WooT implemented the ilec-sc7, a popular total energy compensated variometer for gliders. It is available in the Git data repository. More information can be found .
Zeppelin LZ 121 "Nordstern"
Anders is currently working on the Zeppelin LZ 121 Nordstern and it has the basic parts of the propulsion, ballast and gas systems in place but much work remains on the instrumentation, systems and the 3D model . Nordstern together with her older sister ship Bodensee were designed by Luftschiffsbau Zeppelin in 1919 with medium range passenger routes in mind. Bodensee ran a regular passenger service between Friedrichshafen and Berlin during autumn 1919 and Nordstern, built in 1920 - 21, was intended for the same route with an extension to Stockholm.
Europe very active
The development of European airports (like LIME in Italy; EDDF in Germany and others) has been very active, also during the past month. Europe has currently some of the most detailed scenery areas in FlightGear. Further on in this newsletter you can read about the latest addition: London Gatwick.
EGKK: Probably the best detailed airport in FlightGear1
London Gatwick has been completely modeled at a high level of detail for FlightGear. The airport was modeled by Don Lavelle (karla) in Blender and consists of well over 70 detailed buildings, features and facilities. The main terminals - north and south - have been accurately detailed with their different style piers and stock jetways. The airport is based on UK CAA 2009 charts and includes the novel passenger air bridge which was re-engineered to clear 747-height tail fins. Many peripheral facilities are also included in this highly detailed airport such as the cargo and maintenance areas and open air car parks which were given a semi-3D effect. Small details such as railings, columns, antennae and rotating radar add to the realistic atmosphere of the scenery. Frame rates will obviously be affected by the wealth of detail but it is expected that pilots will utilize this airport for arrivals, taxiing and departure of commercial aircraft and not for low passes in jet fighters...
TaxiDraw was employed to update the existing AI taxiways in the current parking.xml file and should give a reasonably realistic feature for AI traffic. It is intended to improve the various aspects of taxiways in the near future.
A useful readme file has been included and also three .stg files to help the user load Gatwick to the level of detail required.
So, the UK now has a fully modeled major airport and it is now open to international FG flights - welcome to the UK via London Gatwick!
1 after an iconic advertising slogan of the 1970s
Aircraft Review: DC-6B
The DC-6B was one of the world's first long-range commercial aircraft. It served under a variety of operators, and served as Air Force One during the 1950's. Its reliability and toughness has kept examples of it in service today.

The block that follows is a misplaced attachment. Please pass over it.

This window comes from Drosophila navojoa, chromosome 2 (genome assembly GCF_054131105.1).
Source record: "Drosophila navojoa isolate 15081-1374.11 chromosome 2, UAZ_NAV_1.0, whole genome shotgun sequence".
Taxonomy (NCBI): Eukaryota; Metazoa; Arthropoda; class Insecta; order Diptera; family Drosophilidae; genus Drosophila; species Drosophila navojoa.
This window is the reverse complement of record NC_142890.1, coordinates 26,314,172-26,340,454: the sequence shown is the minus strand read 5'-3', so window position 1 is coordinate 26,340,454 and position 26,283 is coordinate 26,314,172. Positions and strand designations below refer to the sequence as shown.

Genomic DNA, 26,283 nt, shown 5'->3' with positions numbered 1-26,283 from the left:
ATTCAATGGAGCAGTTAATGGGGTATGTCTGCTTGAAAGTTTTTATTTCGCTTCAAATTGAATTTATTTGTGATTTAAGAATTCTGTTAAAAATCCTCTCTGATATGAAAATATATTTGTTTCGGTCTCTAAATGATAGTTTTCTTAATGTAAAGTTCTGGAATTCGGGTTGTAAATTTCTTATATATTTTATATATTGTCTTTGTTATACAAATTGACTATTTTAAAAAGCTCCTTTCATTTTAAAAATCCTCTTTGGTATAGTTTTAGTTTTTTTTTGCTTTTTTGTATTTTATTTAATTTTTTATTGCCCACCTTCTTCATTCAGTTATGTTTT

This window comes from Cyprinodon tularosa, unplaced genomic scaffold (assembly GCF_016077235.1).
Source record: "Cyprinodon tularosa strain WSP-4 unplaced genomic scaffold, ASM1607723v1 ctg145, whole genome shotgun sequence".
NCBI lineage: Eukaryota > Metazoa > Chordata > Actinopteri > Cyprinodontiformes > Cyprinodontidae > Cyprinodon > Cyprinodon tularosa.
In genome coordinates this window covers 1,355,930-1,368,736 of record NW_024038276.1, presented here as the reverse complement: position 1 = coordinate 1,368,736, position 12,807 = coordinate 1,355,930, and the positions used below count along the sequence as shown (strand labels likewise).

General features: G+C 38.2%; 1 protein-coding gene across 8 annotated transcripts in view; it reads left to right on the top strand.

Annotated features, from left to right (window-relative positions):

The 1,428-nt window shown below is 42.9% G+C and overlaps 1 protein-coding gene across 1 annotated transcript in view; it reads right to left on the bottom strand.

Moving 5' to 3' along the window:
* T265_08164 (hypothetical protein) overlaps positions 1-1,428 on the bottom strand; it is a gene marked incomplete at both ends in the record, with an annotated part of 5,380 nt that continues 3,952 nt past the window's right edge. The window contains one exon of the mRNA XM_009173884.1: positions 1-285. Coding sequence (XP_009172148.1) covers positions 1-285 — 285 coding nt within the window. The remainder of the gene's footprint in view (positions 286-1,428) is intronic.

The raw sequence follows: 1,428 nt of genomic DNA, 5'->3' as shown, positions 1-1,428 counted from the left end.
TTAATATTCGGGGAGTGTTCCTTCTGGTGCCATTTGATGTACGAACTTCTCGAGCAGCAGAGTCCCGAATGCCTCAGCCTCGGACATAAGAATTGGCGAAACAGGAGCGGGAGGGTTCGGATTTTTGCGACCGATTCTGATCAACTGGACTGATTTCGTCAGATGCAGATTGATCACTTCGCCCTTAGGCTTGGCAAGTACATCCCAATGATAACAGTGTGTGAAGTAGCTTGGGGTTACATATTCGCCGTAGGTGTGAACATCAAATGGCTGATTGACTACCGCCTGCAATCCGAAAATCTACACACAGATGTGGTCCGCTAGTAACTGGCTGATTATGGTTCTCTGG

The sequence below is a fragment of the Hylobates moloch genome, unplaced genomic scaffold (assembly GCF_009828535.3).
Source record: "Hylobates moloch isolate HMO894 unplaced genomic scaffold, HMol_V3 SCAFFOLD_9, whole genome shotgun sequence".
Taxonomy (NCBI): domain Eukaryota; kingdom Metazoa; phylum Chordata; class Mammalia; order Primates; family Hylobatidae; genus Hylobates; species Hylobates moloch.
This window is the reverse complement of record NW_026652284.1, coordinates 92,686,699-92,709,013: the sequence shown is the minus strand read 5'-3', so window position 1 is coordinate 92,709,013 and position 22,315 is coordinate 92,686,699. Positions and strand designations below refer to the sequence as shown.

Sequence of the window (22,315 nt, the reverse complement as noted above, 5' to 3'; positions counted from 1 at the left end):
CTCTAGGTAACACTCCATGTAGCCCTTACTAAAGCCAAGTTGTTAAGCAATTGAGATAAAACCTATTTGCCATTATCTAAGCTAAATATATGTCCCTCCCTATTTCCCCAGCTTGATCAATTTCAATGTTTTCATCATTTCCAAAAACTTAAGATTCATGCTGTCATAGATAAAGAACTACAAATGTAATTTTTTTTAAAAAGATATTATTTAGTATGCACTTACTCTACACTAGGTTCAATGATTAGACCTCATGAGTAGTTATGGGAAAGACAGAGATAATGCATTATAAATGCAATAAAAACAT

Now, about the FlightGear model.
Aesthetically speaking, this model is great! The model is highly detailed in various places, and it has an accurate, well made 3D cockpit All the (old-fashioned) gauges work perfectly, and they look good as well. The control column and rudder pedals are animated too. My only gripe about the model is the lack of a throttle quadrant.
The DC-6 flies nicely, too. It isn't too responsive, and isn't too sluggish either. I cannot comment too much about the flying characteristics, however, as (sadly) I've never flown a DC-6 in my life.
The DC-6 sounds nice as well. From starting to cruising, the engines on this bird are music to any piston engine fan's ears.
My only complaints about this model are minor, such as the lack of flap and landing gear sounds. Or the lack of seats and/or cargo in the cabin of the DC-6.
Review by Armchair Ace
From the community
FlightGear on YouTube
- A very, very nice video showcasing some of FlightGear's features has been uploaded by "TheMasterofmod". It covers lots of features, including a carrier takeoff, Los Angeles International Airport some formation flights and lots more!
- New in the "FlightGear HowTo" serie by Oscar, is a crosswind landing tutorial. Altough his flying skills are not yet top of the notch, his tutorials are! Do not forget to take a look at his channel, with all the howtos in one place.
Watch the FlightGear PlayList for a collection of all (somewhat) quality FlightGear videos ever uploaded to YouTube.
Once again, FlightGear will be present with an own booth at the LinuxTag (9-12 June) in Berlin, the capitol of Germany. LinuxTag is the most important place for Linux and open source software in Europe. The booth will be run by an experienced group of FlightGear enthusiasts. There are plans to present up to three FlightGear installations, each of them with a tripple screen setup. An internet connection should be present, so you might want to have a look at increased activity in the greater Berlin area. For those who are planning to visit LinuxTag be sure to stop by and say "hello". You can find the booth in hall 7.2b. We will be next to Mozilla and the LinuxGamers.